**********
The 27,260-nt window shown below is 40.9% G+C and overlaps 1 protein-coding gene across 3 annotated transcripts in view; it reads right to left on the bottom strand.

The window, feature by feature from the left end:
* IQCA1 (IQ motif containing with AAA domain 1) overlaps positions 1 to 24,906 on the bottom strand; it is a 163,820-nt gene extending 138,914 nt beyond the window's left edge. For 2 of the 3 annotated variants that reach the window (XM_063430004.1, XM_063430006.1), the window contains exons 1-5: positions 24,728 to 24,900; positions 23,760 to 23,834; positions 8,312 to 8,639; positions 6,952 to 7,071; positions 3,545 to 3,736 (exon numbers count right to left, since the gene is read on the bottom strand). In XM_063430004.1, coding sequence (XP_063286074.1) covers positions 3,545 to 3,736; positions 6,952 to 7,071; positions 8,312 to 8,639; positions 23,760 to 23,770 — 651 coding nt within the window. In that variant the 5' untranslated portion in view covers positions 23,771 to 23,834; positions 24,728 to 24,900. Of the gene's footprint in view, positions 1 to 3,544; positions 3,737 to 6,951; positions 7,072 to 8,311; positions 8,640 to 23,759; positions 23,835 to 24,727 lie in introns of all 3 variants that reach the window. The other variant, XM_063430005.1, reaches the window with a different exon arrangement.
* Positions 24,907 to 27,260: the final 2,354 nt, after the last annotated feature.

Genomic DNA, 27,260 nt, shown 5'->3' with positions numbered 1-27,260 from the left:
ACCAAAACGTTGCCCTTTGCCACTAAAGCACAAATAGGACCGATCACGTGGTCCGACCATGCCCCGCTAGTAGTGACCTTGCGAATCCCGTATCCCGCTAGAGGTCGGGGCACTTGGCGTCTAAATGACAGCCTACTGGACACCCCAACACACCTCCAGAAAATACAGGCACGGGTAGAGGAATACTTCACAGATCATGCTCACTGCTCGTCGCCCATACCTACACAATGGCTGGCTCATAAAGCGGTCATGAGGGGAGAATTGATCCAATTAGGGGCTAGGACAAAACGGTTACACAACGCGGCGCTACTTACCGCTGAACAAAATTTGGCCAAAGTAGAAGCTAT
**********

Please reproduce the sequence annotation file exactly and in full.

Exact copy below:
The 27,260-nt window shown below is 40.9% G+C and overlaps 1 protein-coding gene across 3 annotated transcripts in view; it reads right to left on the bottom strand.

The window, feature by feature from the left end:
* IQCA1 (IQ motif containing with AAA domain 1) overlaps positions 1 to 24,906 on the bottom strand; it is a 163,820-nt gene extending 138,914 nt beyond the window's left edge. For 2 of the 3 annotated variants that reach the window (XM_063430004.1, XM_063430006.1), the window contains exons 1-5: positions 24,728 to 24,900; positions 23,760 to 23,834; positions 8,312 to 8,639; positions 6,952 to 7,071; positions 3,545 to 3,736 (exon numbers count right to left, since the gene is read on the bottom strand). In XM_063430004.1, coding sequence (XP_063286074.1) covers positions 3,545 to 3,736; positions 6,952 to 7,071; positions 8,312 to 8,639; positions 23,760 to 23,770 — 651 coding nt within the window. In that variant the 5' untranslated portion in view covers positions 23,771 to 23,834; positions 24,728 to 24,900. Of the gene's footprint in view, positions 1 to 3,544; positions 3,737 to 6,951; positions 7,072 to 8,311; positions 8,640 to 23,759; positions 23,835 to 24,727 lie in introns of all 3 variants that reach the window. The other variant, XM_063430005.1, reaches the window with a different exon arrangement.
* Positions 24,907 to 27,260: the final 2,354 nt, after the last annotated feature.

Genomic DNA, 27,260 nt, shown 5'->3' with positions numbered 1-27,260 from the left:
ACCAAAACGTTGCCCTTTGCCACTAAAGCACAAATAGGACCGATCACGTGGTCCGACCATGCCCCGCTAGTAGTGACCTTGCGAATCCCGTATCCCGCTAGAGGTCGGGGCACTTGGCGTCTAAATGACAGCCTACTGGACACCCCAACACACCTCCAGAAAATACAGGCACGGGTAGAGGAATACTTCACAGATCATGCTCACTGCTCGTCGCCCATACCTACACAATGGCTGGCTCATAAAGCGGTCATGAGGGGAGAATTGATCCAATTAGGGGCTAGGACAAAACGGTTACACAACGCGGCGCTACTTACCGCTGAACAAAATTTGGCCAAAGTAGAAGCTAT